“Oh, I got some room right over here,” he said, poking at a spot under his ribs. “Besides, if I wait ‘til that guy’s done, I’ll never get to the pumpkin pie.” he said motioning to Tim who was well into his third plate and still going strong.

“I’m just trying to keep up with you, old timer,” Tim laughed. “How many servings did you have?”

“Ah, who’s counting,” Hal said waving his hand.

After dinner was over and present were opened, the kids played with their toys as the adults sat around the table with their coffee.

“Such a lovely dinner, I’m sorry to see it end,” Grace said.

Janice smiled, but Grace saw the sadness in her eyes. She wanted to tell her things would get better, but she couldn’t do it.

“We should get going,” Tim said quietly to Janice. “I’m gonna get the kids.”

Janice nodded slowly.

“Do you have a place tonight?” Grace asked. “Maybe there’s room with us.”

“We’re at St. Vincent’s Shelter,” Janice said. “Where are you?”

“Samaritan House.”

Janice shrugged. “We wanted to stay there but they said there was no room.”

Hal brought Grace’s coat around the table and helped her put it on. She stood close to Janice, feeling maternal, wanting to protect this stranger.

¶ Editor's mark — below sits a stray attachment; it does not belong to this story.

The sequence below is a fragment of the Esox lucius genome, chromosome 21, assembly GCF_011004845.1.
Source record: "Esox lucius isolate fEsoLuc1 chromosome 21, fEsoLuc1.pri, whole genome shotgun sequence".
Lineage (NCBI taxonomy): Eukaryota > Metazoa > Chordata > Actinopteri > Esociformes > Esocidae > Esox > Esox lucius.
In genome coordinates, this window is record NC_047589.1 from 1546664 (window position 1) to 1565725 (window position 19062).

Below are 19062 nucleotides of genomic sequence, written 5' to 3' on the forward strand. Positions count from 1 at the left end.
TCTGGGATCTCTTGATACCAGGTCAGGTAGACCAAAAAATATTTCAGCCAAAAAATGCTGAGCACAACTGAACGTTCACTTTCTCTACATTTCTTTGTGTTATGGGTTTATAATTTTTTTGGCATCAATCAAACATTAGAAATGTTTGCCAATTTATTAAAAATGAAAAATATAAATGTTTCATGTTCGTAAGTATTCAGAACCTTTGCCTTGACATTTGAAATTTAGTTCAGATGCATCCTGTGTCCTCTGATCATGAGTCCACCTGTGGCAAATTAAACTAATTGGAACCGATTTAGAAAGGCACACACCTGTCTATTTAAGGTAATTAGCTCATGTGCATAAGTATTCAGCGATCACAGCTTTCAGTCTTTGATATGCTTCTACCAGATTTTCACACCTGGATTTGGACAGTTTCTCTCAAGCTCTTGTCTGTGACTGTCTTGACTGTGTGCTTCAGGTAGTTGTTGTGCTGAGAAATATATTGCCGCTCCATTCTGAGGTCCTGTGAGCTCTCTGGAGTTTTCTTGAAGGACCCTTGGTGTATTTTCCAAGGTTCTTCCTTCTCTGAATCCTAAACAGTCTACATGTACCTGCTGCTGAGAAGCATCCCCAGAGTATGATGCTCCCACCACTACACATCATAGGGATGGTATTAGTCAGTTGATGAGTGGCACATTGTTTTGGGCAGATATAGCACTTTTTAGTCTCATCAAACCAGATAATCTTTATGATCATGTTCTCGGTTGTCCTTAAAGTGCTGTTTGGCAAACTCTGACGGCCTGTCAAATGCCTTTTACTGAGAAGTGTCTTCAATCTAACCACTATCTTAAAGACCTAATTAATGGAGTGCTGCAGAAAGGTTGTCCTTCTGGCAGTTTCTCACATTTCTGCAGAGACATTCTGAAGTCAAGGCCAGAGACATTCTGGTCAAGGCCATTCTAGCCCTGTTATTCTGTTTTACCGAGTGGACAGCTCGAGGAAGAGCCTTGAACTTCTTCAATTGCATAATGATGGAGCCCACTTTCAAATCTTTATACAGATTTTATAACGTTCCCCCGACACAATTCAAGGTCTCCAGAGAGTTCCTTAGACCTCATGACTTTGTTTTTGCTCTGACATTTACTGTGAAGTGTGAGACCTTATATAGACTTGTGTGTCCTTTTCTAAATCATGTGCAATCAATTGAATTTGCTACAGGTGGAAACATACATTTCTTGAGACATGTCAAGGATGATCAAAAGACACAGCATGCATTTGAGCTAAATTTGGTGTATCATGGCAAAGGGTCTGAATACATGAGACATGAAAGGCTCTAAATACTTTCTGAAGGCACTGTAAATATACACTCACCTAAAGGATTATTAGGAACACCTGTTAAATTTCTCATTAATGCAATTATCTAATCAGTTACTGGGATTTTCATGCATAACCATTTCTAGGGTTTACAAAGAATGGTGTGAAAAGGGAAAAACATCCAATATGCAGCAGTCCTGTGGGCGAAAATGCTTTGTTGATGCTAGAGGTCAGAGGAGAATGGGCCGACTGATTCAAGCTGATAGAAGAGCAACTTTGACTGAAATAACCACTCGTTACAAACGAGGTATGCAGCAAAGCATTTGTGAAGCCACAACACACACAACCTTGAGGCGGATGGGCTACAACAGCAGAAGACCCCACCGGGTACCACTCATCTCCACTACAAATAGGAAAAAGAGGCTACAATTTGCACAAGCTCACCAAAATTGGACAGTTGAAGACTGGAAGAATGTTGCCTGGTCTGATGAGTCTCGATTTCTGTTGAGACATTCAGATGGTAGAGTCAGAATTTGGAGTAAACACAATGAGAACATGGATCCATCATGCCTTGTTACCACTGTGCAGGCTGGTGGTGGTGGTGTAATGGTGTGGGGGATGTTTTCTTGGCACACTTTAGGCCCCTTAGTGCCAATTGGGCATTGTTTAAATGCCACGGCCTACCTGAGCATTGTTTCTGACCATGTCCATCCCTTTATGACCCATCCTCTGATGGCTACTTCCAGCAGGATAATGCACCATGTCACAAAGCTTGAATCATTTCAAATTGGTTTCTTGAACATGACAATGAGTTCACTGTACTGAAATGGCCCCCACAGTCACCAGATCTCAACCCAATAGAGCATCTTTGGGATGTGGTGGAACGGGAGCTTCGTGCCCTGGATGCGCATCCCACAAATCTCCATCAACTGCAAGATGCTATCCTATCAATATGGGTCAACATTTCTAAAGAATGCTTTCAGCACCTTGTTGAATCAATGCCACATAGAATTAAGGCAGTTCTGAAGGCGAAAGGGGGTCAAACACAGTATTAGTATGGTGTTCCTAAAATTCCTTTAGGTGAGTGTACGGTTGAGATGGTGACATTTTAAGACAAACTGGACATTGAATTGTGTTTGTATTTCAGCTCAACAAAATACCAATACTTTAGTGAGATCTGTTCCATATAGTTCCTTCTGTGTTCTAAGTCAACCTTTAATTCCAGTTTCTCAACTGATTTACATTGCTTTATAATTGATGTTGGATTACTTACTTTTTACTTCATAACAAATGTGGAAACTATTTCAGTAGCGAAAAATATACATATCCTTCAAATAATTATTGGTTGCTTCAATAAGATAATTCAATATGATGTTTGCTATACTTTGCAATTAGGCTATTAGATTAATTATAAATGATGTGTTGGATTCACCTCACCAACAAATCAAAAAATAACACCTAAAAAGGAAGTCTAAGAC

“I wish I could tell you it gets better,” she said.

Janice watched her young family walking back toward her. “It’s got to,” she said, “for them.”

Thank you for reading my flash fiction. Please share any constructive criticism you can offer. To read more flash fiction from a great group of writers, search #fridayflash on Twitter or visit Mad Utopia.

© Olivia Tejeda and Liv Loves Lit, 2008-2009. Unauthorized use and/or duplication of this material without express and written permission from this blog’s author and/or owner is strictly prohibited. Excerpts and links may be used, provided that full and clear credit is given to Olivia Tejeda and Liv Loves Lit with appropriate and specific direction to the original content.

Friday Flash: It’s 4 A.M.

Here is my flash fiction for this week. Please share any constructive criticism you can offer, and thanks so much for reading. To read more flash fiction from a great group of writers, search #fridayflash on Twitter or visit Mad Utopia.

It’s 4 A.M.
By Olivia Tejeda